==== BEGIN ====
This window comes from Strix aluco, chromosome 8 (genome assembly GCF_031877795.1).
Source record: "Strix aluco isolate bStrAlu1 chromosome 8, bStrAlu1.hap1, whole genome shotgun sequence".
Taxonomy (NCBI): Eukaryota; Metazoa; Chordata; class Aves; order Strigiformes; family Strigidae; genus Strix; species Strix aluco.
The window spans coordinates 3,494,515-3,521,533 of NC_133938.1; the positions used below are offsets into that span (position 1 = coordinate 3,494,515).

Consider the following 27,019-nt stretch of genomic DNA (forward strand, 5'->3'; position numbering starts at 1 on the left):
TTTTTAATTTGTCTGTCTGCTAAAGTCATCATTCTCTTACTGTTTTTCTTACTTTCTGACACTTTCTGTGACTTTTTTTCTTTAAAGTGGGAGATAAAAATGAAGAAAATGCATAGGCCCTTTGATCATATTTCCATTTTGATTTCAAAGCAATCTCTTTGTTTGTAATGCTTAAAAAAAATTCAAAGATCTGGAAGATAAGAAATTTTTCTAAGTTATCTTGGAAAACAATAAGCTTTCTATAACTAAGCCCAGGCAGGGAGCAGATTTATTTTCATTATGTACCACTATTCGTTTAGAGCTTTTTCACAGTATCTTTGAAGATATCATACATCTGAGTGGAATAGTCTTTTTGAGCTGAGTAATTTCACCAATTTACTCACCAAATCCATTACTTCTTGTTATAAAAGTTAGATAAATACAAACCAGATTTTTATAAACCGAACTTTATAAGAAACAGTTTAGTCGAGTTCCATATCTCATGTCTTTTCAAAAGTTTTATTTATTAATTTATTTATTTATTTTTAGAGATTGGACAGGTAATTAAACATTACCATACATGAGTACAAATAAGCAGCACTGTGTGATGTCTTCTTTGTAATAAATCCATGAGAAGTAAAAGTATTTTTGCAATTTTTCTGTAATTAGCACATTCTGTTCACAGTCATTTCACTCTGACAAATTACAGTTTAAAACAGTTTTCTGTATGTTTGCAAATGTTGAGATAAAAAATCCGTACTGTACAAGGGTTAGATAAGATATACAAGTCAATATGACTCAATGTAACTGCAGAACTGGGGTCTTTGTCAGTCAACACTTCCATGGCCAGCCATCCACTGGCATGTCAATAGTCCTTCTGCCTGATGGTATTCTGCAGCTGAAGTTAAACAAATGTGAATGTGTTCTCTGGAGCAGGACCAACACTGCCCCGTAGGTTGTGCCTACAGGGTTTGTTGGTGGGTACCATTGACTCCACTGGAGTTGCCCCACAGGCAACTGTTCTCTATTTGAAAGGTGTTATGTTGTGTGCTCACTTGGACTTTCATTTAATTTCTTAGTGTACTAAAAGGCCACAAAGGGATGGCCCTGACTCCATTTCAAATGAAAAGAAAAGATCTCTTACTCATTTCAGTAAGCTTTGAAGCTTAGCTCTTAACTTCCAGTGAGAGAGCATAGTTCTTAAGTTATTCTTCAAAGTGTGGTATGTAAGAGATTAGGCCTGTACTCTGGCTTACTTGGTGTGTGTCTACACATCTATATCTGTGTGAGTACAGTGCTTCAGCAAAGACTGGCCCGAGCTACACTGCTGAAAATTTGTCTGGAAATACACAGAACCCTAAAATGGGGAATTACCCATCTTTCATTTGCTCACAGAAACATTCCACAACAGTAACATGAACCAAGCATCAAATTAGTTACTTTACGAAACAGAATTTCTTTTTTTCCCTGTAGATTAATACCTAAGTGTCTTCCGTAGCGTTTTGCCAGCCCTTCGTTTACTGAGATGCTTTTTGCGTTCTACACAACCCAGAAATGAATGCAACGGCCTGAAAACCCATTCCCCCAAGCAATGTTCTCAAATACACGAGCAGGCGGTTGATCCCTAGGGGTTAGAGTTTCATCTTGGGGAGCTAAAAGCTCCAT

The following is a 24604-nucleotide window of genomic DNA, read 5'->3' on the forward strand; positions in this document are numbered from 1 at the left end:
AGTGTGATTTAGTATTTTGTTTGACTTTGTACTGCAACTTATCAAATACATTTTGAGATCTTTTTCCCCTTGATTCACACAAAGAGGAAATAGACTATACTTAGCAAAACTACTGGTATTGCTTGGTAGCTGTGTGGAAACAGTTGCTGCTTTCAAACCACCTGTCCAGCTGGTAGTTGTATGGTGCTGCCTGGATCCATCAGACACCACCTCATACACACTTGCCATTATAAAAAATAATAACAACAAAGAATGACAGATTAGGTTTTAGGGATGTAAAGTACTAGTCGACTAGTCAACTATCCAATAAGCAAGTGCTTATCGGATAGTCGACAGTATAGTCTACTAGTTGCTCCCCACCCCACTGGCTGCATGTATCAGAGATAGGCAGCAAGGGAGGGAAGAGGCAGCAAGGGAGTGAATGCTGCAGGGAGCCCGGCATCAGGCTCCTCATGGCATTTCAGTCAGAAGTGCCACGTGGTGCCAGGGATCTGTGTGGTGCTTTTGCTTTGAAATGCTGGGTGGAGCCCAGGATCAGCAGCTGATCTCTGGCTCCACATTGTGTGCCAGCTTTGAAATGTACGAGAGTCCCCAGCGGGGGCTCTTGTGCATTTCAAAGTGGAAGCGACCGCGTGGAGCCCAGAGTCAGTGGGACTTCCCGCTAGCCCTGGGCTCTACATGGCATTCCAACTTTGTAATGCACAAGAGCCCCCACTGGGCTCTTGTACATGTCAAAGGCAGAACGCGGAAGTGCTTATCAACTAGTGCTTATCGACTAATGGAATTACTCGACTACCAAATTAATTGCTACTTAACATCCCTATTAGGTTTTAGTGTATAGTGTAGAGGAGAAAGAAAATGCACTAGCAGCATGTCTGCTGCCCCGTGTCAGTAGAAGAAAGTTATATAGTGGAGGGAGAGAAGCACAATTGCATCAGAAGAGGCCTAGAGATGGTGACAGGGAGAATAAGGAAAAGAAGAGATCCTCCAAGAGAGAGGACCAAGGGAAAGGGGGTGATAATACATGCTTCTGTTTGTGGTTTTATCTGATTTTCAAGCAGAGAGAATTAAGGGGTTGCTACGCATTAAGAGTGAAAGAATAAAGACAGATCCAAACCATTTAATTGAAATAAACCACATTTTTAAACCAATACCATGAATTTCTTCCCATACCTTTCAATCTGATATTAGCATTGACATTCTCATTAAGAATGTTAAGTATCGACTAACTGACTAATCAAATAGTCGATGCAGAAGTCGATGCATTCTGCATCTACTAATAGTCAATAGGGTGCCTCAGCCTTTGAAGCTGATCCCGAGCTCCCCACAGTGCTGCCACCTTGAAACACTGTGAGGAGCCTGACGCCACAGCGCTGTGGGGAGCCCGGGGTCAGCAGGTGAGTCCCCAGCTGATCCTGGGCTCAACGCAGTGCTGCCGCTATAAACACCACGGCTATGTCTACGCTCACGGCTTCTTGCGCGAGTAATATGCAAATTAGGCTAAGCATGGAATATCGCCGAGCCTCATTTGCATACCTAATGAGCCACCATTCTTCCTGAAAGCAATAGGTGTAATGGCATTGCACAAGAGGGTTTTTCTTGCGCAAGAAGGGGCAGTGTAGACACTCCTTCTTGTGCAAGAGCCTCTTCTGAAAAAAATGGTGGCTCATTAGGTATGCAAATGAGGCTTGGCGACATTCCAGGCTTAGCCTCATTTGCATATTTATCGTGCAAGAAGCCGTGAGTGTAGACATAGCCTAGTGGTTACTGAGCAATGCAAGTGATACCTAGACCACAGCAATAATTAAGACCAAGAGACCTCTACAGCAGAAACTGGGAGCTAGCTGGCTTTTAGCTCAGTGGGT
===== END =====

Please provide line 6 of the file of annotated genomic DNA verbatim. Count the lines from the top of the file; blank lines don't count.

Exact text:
TTTTTAATTTGTCTGTCTGCTAAAGTCATCATTCTCTTACTGTTTTTCTTACTTTCTGACACTTTCTGTGACTTTTTTTCTTTAAAGTGGGAGATAAAAATGAAGAAAATGCATAGGCCCTTTGATCATATTTCCATTTTGATTTCAAAGCAATCTCTTTGTTTGTAATGCTTAAAAAAAATTCAAAGATCTGGAAGATAAGAAATTTTTCTAAGTTATCTTGGAAAACAATAAGCTTTCTATAACTAAGCCCAGGCAGGGAGCAGATTTATTTTCATTATGTACCACTATTCGTTTAGAGCTTTTTCACAGTATCTTTGAAGATATCATACATCTGAGTGGAATAGTCTTTTTGAGCTGAGTAATTTCACCAATTTACTCACCAAATCCATTACTTCTTGTTATAAAAGTTAGATAAATACAAACCAGATTTTTATAAACCGAACTTTATAAGAAACAGTTTAGTCGAGTTCCATATCTCATGTCTTTTCAAAAGTTTTATTTATTAATTTATTTATTTATTTTTAGAGATTGGACAGGTAATTAAACATTACCATACATGAGTACAAATAAGCAGCACTGTGTGATGTCTTCTTTGTAATAAATCCATGAGAAGTAAAAGTATTTTTGCAATTTTTCTGTAATTAGCACATTCTGTTCACAGTCATTTCACTCTGACAAATTACAGTTTAAAACAGTTTTCTGTATGTTTGCAAATGTTGAGATAAAAAATCCGTACTGTACAAGGGTTAGATAAGATATACAAGTCAATATGACTCAATGTAACTGCAGAACTGGGGTCTTTGTCAGTCAACACTTCCATGGCCAGCCATCCACTGGCATGTCAATAGTCCTTCTGCCTGATGGTATTCTGCAGCTGAAGTTAAACAAATGTGAATGTGTTCTCTGGAGCAGGACCAACACTGCCCCGTAGGTTGTGCCTACAGGGTTTGTTGGTGGGTACCATTGACTCCACTGGAGTTGCCCCACAGGCAACTGTTCTCTATTTGAAAGGTGTTATGTTGTGTGCTCACTTGGACTTTCATTTAATTTCTTAGTGTACTAAAAGGCCACAAAGGGATGGCCCTGACTCCATTTCAAATGAAAAGAAAAGATCTCTTACTCATTTCAGTAAGCTTTGAAGCTTAGCTCTTAACTTCCAGTGAGAGAGCATAGTTCTTAAGTTATTCTTCAAAGTGTGGTATGTAAGAGATTAGGCCTGTACTCTGGCTTACTTGGTGTGTGTCTACACATCTATATCTGTGTGAGTACAGTGCTTCAGCAAAGACTGGCCCGAGCTACACTGCTGAAAATTTGTCTGGAAATACACAGAACCCTAAAATGGGGAATTACCCATCTTTCATTTGCTCACAGAAACATTCCACAACAGTAACATGAACCAAGCATCAAATTAGTTACTTTACGAAACAGAATTTCTTTTTTTCCCTGTAGATTAATACCTAAGTGTCTTCCGTAGCGTTTTGCCAGCCCTTCGTTTACTGAGATGCTTTTTGCGTTCTACACAACCCAGAAATGAATGCAACGGCCTGAAAACCCATTCCCCCAAGCAATGTTCTCAAATACACGAGCAGGCGGTTGATCCCTAGGGGTTAGAGTTTCATCTTGGGGAGCTAAAAGCTCCAT